There are rich silver mines in the neighborhood of Lassa, and although it is said that the authorities prohibit working them, large quantities of silver are constantly exported from Thibet into China. Salt, which is also an abundant article of export, is obtained by solar evaporation from the saline lakes. The number of animals is greater than might be expected from the scantiness of vegetation; among them are the tiger, ounce, lynx, wolf, fox, bear, buffalo, wild ox, wild goat, longhaired sheep, and yak, which abounds throughout Thibet. The shawl goat is the most important of the domestic animals, and the musk deer the most valuable object of the chase.
Wild fowl and fish are abundant, but Lamaism prohibits them as articles of food. - The Thibetans belong to the Mongolian race, and it is believed that all were once nomadic, as those in the north still remain. They are pliant and agile, usually brave, generous, frank, and honest, eminently commercial in their habits, and many of them skilled workers in gold, silver, and precious stones. They are rude agriculturists. The fine wool which their flocks afford, and the hair of the shawl goat, enable them to manufacture superior woollens and shawls of fine texture. Sacking and other articles are also woven in considerable quantities for the Chinese market. Cloths are dyed with great skill, and the manufacture of pottery and of idols is a thriving trade. The traffic with China is carried on along the great road between Lassa and Tasienloo, a town in the western part of the Chinese province of Sechuen. The exports are drugs, blankets and .other woollens, furs, musk, salt, and silver, in return for which China sends cotton goods and thread, ponies from Yunnan, porcelain, and tea. The chief trade routes from India lead through Cashmere and Ladakh, Nepaul, and Bootan, over lofty mountain passes.
English woollen cloths, flowered calicoes, indigo, rice, and precious stones, including pearls, turquoises, and dark corals (which here sell for their weight in gold), reach the country by these highways; while gold and silver, salt, borax, wool of the shawl goat, coarse blankets, ponies, and yaks' tails are sent southward into India over the same routes. The roads throughout the country are poor. - The language which is common to Thibet and Bootan, and hence called indifferently Thibetan or Bhotanta, is classed with the monosyllabic languages, though possessing some polysyllables. Its alphabet is phonetic, reads from left to right, and is evidently borrowed from the Sanskrit; but the language owes most of its derivatives and some of its root words to the Chinese. It is copious and well adapted for the expression of philosophical and religious ideas. There is an extensive literature, mainly composed of translations and commentaries on the Buddhist sacred books. The religion of Thibet is Lamaism. (See Lamaism.) There are some Mohammedans in western Thibet, chiefly natives of Cashmere, and, according to Hue, several thousand Roman Catholics. Polyandry prevails in many districts. - Politically Thibet is tributary to the emperor of China, and is therefore usually classified as a part of the Chinese empire.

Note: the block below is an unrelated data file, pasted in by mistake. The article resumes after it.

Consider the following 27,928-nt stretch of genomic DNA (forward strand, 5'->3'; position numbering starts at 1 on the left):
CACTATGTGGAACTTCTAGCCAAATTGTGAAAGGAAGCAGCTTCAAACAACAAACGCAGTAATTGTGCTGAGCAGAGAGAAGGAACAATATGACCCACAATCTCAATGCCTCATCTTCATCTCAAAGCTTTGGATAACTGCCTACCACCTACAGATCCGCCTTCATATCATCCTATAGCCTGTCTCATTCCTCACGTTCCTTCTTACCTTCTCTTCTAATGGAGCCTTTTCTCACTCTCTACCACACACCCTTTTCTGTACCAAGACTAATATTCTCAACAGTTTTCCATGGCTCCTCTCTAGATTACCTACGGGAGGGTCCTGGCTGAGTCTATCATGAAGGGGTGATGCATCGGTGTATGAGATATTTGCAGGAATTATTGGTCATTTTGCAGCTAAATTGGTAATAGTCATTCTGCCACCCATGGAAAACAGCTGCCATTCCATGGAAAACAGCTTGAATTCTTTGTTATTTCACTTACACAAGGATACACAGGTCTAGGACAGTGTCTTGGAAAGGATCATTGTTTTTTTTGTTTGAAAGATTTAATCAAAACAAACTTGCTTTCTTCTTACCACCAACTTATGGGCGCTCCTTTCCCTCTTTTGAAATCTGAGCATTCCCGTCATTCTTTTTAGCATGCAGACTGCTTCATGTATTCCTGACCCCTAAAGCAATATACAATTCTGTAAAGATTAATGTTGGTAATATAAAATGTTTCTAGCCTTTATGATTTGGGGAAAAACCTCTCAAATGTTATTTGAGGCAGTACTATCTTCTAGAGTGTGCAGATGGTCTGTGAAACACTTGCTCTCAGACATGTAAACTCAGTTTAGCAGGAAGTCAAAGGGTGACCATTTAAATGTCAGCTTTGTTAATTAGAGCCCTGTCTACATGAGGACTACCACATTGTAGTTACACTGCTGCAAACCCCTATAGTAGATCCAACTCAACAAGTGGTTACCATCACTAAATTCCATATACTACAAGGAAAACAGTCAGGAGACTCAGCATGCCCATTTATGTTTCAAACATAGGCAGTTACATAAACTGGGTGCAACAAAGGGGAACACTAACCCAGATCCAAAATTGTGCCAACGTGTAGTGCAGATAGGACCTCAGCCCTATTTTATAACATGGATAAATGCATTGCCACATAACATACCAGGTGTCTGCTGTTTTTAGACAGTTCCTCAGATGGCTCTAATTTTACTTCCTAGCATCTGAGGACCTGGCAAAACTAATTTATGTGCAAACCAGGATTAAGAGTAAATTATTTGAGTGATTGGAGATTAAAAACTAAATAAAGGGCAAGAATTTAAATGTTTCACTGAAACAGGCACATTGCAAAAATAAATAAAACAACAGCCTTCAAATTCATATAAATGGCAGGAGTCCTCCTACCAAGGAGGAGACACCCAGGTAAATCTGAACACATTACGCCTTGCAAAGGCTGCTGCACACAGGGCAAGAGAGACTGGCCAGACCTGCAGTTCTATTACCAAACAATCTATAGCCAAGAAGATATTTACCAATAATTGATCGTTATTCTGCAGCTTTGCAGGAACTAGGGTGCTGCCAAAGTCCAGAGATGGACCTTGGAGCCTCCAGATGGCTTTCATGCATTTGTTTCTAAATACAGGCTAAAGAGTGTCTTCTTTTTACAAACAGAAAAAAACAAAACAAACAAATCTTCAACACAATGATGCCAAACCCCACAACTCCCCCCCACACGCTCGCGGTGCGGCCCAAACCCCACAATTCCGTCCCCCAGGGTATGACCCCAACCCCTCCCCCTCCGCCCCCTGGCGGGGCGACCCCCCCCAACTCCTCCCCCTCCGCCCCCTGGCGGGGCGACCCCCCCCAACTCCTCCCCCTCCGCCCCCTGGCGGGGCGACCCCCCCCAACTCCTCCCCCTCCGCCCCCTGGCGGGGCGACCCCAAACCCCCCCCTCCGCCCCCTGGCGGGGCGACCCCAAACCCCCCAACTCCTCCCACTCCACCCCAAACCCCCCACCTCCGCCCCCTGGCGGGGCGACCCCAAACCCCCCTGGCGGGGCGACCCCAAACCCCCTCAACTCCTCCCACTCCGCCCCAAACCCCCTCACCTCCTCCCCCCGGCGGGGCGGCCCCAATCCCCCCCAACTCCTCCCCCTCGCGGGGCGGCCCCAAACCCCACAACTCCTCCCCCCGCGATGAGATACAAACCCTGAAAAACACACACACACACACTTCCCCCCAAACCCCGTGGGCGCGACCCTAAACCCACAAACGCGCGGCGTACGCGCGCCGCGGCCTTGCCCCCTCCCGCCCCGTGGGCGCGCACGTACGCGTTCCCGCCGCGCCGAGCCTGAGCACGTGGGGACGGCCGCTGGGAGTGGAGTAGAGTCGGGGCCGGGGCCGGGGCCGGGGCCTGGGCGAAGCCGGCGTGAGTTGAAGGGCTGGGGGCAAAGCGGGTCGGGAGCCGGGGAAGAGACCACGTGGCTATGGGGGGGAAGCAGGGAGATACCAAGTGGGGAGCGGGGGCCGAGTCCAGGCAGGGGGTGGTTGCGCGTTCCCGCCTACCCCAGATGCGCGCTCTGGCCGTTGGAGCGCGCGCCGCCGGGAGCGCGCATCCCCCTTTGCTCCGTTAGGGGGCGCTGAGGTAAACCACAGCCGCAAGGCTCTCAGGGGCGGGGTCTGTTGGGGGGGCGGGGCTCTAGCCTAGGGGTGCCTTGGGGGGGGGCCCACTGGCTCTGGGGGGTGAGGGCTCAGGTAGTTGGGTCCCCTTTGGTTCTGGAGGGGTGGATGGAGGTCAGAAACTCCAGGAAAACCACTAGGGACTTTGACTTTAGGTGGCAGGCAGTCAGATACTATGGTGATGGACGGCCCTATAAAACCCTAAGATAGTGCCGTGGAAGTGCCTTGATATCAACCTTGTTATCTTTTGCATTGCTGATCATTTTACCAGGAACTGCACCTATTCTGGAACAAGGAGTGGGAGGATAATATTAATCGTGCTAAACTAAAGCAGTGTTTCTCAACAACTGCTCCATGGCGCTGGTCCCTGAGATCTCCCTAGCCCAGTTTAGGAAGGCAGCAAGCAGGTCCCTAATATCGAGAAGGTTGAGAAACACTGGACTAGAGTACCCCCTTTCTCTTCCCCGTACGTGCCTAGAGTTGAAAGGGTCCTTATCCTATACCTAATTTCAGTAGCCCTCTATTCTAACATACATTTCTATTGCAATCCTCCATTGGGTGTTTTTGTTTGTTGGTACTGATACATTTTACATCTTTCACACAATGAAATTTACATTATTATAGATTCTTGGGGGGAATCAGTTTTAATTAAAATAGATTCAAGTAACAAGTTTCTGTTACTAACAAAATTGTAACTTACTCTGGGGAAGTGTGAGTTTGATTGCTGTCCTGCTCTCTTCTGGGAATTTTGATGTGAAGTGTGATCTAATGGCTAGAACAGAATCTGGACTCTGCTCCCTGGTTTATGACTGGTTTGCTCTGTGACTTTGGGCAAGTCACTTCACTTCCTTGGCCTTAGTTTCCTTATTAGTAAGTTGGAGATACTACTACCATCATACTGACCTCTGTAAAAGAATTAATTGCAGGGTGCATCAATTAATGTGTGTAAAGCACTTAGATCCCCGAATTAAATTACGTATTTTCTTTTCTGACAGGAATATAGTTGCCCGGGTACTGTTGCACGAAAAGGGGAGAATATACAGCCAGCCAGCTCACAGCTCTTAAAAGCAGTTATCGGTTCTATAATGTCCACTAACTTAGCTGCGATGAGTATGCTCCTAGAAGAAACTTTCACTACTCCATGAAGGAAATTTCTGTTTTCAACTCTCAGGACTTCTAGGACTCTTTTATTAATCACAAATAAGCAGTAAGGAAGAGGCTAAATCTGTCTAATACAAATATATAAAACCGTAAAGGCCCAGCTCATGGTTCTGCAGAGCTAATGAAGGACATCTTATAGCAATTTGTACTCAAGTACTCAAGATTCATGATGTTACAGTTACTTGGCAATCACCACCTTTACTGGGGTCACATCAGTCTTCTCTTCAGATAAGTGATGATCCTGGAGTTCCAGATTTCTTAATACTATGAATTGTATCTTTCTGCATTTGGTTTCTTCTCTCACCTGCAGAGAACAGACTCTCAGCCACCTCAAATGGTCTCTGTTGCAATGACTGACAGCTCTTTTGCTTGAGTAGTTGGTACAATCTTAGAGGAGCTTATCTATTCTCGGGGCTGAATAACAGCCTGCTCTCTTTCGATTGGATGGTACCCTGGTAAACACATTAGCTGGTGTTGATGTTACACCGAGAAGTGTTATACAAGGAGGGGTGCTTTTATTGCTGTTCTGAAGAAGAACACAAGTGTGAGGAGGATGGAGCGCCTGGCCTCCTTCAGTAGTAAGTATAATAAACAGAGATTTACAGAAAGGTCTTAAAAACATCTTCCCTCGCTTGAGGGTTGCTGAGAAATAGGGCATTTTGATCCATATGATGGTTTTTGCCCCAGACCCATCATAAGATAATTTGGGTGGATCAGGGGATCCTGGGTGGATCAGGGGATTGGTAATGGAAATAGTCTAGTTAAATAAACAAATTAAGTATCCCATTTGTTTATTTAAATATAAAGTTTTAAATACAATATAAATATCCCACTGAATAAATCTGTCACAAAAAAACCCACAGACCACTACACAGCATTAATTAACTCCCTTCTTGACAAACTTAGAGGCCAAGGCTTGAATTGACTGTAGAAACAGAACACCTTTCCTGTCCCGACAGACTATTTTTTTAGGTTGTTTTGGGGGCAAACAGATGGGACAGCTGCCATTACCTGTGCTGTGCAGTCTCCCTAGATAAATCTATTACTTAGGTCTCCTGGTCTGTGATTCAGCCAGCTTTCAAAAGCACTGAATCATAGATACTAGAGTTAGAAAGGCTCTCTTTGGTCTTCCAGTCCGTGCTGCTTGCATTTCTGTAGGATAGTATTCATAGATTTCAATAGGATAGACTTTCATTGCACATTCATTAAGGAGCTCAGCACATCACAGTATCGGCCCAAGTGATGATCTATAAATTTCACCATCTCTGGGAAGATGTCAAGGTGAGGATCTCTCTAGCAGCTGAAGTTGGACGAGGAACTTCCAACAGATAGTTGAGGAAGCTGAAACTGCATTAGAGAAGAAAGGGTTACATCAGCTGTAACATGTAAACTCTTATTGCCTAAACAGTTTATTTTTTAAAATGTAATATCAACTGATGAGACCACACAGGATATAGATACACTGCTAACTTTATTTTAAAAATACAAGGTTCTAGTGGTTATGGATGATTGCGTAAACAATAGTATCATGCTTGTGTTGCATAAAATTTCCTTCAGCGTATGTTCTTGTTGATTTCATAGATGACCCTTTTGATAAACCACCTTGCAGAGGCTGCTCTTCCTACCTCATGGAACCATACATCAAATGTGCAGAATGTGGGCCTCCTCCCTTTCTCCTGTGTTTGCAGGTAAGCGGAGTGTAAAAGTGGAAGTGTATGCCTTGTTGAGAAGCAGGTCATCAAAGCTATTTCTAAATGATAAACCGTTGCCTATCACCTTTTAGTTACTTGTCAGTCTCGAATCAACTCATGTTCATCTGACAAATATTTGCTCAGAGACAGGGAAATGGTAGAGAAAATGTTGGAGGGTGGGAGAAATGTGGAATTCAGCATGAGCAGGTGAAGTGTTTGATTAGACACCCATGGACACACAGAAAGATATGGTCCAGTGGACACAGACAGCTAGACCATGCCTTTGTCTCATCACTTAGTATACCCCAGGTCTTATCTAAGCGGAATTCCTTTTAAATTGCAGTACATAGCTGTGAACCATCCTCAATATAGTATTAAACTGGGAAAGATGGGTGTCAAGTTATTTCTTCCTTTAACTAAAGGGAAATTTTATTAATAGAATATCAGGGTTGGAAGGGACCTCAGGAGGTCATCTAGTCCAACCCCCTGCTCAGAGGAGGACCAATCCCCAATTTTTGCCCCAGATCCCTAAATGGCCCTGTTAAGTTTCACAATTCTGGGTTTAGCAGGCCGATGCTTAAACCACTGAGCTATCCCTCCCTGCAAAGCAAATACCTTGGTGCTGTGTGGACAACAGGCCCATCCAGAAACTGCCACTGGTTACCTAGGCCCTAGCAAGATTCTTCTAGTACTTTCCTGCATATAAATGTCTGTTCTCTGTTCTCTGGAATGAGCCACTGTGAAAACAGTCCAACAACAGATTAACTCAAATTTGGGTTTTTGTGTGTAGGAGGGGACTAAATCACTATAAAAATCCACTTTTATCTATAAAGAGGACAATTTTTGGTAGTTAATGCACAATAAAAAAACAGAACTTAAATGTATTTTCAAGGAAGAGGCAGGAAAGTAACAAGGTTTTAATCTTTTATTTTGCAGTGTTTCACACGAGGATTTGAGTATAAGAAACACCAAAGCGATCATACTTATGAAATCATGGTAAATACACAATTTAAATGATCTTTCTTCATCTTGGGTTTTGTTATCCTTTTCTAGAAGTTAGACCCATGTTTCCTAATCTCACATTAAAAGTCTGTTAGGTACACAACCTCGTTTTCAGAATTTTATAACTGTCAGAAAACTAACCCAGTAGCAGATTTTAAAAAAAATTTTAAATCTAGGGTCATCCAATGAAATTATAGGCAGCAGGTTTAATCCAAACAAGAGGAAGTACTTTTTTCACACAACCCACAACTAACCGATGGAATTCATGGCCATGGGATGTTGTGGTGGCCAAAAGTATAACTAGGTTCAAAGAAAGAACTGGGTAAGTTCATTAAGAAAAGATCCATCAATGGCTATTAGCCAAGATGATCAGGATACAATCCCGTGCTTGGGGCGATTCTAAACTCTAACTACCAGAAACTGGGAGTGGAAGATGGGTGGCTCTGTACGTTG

But the direct government of the country is vested in the two great lamas or priestly rulers, who hold sway respectively in the two provinces into which Great Thibet is divided for spiritual and administrative purposes. These are the province of U, of which Lassa is the capital, ruled over by the dalai lama, and the province of Tsang, to the southwest, over which presides the equally sacred teshu lama, with his capital at the city of Shigatze, about 140 m. further up the Sanpo valley. The combined names of these two provinces form the native appellation Utsang, applied to Great Thibet. As Lassa is the sacred capital of all Buddhistic countries, it is regarded as the capital of Thibet in preference to Shigatze. There are many other large towns, in most of which the Chinese government has its governors or representatives, who exert great influence if not positive authority over the Thibetan rulers. A considerable Chinese military force has usually been maintained in the country. - As a kingdom Thibet is said to date from A. D. 813. Buddhism was first introduced, according to some authorities, as early as the 4th or 5th century; but its general diffusion there is of later date.
After various struggles with China, Thibet finally became tributary to that empire about the middle of the 17th century. The country was visited by Jesuit missionaries in the 17th and 18th centuries. Thomas Manning, an English traveller, made his way to Lassa in 1812, and the abbe Hue in 1845-'G. Although western Thibet has been frequently and quite thoroughly explored, Great Thibet and the eastern and northern parts of the country are very imperfectly known. Much valuable geographical information has recently been acquired, however, through the efforts of the trigonometrical survey of British India, by which native Asiatics trained for the purpose have been despatched to explore the regions N. of the Himalaya. In 1865 and 1871 Great Thibet was visited by three of these trans-Himalayan explorers, and many of the results of their observations are incorporated in this article.